In 2009, shows that warrant Webisode content will have it. And in some cases the online content will be an integral part of the show -- but at the same time function as a standalone offering. We have seen what happens when a professional turns his attention toward making Web-friendly content with Joss Whedon's Dr. Horrible. And other creators are beginning to understand the more free-form creativity that online offers. So as the networks continue to shudder beneath the weight of their own infrastructure, look for a network TV show's online offshoot to being a top online hit while the TV show languishes near the bottom of the ratings. While this will unlikely change the economics of TV development -- it will be one more nail in the coffin of traditional media and force networks to consider their online strategy and think of it less as an adjunct and more as a real business.
So, there you have it, a few thoughts to bring us into the new year. I look forward to revisiting these at the year's end.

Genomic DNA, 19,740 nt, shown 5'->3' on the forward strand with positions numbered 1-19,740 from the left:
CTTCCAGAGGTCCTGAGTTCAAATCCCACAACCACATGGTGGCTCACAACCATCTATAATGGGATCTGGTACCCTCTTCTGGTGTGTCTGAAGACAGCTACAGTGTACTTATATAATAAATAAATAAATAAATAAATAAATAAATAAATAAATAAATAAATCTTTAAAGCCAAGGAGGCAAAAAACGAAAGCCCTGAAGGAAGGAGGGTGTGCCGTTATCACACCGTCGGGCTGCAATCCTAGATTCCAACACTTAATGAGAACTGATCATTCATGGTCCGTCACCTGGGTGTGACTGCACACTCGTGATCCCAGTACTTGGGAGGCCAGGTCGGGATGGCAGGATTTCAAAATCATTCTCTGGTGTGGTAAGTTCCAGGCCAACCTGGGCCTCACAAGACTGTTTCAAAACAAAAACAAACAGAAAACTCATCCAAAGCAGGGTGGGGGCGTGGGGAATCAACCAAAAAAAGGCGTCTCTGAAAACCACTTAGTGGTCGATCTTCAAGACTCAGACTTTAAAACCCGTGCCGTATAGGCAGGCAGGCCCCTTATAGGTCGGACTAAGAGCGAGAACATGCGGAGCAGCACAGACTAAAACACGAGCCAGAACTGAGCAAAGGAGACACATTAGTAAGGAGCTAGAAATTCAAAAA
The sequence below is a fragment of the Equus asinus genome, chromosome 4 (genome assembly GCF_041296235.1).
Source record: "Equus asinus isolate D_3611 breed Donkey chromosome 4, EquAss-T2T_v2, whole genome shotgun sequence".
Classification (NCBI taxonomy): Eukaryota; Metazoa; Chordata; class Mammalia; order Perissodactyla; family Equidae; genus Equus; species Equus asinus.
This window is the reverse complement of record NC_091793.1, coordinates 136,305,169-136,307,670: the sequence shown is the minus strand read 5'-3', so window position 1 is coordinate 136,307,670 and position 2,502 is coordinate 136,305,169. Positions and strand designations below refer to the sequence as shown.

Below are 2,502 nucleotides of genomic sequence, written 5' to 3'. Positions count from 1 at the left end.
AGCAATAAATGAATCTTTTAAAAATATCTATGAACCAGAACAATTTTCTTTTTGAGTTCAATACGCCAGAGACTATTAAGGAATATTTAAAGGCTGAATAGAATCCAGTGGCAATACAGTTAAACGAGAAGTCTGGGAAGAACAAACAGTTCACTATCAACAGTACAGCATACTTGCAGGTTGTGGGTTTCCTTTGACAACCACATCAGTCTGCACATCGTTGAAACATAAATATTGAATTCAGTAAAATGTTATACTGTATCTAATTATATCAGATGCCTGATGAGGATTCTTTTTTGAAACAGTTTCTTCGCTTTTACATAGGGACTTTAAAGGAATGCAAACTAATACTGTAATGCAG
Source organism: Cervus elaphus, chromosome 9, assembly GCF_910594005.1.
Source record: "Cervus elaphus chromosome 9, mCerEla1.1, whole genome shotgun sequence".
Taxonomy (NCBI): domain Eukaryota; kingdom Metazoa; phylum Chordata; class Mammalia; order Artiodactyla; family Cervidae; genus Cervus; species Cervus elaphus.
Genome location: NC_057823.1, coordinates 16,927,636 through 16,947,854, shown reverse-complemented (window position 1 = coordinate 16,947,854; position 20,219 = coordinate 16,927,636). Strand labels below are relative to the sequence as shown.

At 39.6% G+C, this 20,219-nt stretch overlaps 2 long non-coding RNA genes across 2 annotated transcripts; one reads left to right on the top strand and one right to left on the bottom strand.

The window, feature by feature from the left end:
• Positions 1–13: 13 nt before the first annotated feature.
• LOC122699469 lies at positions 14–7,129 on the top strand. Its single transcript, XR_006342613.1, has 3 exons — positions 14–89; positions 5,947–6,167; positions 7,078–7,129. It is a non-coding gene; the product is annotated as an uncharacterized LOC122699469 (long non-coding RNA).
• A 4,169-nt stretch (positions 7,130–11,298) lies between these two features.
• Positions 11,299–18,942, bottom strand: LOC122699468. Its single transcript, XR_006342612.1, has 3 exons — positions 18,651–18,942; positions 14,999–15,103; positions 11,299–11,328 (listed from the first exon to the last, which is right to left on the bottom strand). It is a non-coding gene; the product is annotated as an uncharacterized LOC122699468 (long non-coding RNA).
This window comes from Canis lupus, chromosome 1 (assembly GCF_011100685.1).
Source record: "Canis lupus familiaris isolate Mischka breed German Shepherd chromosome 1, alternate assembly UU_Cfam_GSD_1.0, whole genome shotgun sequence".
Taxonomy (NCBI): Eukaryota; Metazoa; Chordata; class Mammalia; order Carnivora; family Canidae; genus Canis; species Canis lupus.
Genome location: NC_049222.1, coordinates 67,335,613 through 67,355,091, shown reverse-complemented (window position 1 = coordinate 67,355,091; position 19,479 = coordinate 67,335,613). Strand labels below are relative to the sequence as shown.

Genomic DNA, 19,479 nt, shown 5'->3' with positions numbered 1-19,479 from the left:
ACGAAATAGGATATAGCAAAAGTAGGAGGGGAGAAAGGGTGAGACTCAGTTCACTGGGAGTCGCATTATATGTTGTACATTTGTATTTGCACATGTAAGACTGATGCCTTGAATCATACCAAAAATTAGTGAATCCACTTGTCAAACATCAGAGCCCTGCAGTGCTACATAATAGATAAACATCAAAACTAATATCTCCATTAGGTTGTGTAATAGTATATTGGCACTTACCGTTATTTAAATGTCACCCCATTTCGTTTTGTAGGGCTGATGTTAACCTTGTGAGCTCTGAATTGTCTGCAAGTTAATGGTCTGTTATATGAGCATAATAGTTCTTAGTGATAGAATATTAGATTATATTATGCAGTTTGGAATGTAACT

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Todd Krieger is a creative thinker, a connector, and a believer in the power of a good idea. He likes playing among the diverse, and sometimes converging, worlds of publishing, entertainment, technology, and advertising and figuring out how best to leverage each for the benefit of the other.
His bona fides include stints at Microsoft, Yahoo, and Denuo (a boutique consultancy within Publicis). In that time he's produced hundreds of hours of award-winning interactive TV content, including NCAA Final Four Interactive and CSI Interactive. He also relaunched the broadway.yahoo.com vertical in tandem with American Express and helped bring to market the Internet's number one gossip site, omg.yahoo.com. While at Denuo, he worked with "The New York Times," Fox.com, and Condé Nast on how to transition their core print and broadcast assets into the digital world.
Todd has spoken around the world on issues of copyright, technology, and interactivity and has been published in "The New York Times," "Wired," "Premiere," "SPIN," and elsewhere. His book, "The Portable Pundit : A Crash Course in Cocktail Party Conversation" can still be found on Amazon. He lives in Venice, California.